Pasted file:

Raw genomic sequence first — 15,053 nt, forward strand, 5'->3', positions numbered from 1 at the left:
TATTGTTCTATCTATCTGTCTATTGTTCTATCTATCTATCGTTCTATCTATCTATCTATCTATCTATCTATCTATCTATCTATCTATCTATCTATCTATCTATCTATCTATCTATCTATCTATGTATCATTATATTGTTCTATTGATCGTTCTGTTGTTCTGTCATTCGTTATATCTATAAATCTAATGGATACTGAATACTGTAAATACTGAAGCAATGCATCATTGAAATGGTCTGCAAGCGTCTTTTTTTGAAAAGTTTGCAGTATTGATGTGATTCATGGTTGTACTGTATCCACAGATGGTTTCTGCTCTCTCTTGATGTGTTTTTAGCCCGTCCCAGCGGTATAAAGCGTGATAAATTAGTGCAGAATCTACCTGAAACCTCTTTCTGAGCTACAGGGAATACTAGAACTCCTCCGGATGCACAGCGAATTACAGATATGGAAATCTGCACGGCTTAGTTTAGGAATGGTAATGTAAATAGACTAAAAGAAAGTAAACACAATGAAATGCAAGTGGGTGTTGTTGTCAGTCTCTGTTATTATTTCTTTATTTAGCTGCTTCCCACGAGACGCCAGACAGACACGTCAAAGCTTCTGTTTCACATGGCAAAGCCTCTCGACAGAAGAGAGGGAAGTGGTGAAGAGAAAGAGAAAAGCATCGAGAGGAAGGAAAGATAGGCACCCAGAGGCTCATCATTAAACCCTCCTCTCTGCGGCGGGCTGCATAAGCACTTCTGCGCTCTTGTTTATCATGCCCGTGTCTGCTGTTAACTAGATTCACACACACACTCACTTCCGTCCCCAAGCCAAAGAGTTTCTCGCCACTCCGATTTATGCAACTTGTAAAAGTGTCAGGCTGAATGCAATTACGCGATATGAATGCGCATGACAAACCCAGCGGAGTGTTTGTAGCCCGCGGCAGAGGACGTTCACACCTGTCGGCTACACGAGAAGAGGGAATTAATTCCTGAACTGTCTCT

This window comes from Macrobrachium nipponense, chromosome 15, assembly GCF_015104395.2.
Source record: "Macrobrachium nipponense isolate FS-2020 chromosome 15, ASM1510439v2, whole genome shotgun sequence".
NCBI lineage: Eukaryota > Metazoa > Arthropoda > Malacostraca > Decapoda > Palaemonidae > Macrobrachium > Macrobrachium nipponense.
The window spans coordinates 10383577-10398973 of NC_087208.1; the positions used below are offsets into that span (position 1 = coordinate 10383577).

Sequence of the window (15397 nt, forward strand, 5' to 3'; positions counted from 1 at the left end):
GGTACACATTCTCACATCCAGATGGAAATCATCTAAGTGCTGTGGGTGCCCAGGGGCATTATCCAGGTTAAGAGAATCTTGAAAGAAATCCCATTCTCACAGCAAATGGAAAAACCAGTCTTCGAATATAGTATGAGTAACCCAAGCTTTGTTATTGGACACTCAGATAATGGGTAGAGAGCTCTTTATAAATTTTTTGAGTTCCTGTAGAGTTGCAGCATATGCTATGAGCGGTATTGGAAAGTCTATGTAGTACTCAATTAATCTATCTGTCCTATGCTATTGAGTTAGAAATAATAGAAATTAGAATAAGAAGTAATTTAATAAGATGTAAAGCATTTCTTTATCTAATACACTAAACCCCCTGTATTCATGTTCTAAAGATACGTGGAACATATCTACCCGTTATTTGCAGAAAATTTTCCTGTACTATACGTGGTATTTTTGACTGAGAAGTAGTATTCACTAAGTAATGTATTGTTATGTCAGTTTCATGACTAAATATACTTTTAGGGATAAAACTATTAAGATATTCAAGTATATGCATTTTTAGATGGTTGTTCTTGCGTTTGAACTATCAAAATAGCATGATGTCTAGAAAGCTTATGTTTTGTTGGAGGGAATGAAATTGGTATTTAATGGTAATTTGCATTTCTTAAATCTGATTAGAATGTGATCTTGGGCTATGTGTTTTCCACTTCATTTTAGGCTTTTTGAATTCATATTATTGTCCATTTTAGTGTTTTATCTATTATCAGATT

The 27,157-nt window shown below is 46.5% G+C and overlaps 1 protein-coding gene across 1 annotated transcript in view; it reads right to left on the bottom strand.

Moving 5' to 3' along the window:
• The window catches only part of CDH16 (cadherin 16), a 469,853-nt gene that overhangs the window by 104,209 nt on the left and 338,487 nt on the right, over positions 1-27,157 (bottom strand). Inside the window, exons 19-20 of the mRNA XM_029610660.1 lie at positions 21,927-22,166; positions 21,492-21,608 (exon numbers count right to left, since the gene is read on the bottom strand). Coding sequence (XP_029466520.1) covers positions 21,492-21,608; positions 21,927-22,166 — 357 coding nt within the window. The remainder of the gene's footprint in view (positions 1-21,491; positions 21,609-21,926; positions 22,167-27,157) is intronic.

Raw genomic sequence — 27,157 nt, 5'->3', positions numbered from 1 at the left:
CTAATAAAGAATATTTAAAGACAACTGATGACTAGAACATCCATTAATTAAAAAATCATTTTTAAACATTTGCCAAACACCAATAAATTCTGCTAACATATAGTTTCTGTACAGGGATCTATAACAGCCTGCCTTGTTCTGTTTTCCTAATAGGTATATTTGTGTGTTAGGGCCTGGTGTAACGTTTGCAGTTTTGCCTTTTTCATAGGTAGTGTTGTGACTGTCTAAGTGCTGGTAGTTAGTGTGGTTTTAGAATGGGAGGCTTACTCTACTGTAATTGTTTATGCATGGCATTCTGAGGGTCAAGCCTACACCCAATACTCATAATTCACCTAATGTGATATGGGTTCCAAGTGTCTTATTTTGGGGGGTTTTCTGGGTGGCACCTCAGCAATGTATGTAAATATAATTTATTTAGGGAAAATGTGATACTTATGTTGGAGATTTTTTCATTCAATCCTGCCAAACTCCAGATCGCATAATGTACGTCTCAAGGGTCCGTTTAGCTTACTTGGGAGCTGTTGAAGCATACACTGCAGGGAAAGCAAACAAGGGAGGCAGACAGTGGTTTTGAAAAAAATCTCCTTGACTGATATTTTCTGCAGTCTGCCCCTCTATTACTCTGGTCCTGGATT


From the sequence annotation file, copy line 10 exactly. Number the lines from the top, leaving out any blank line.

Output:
Moving 5' to 3' along the window: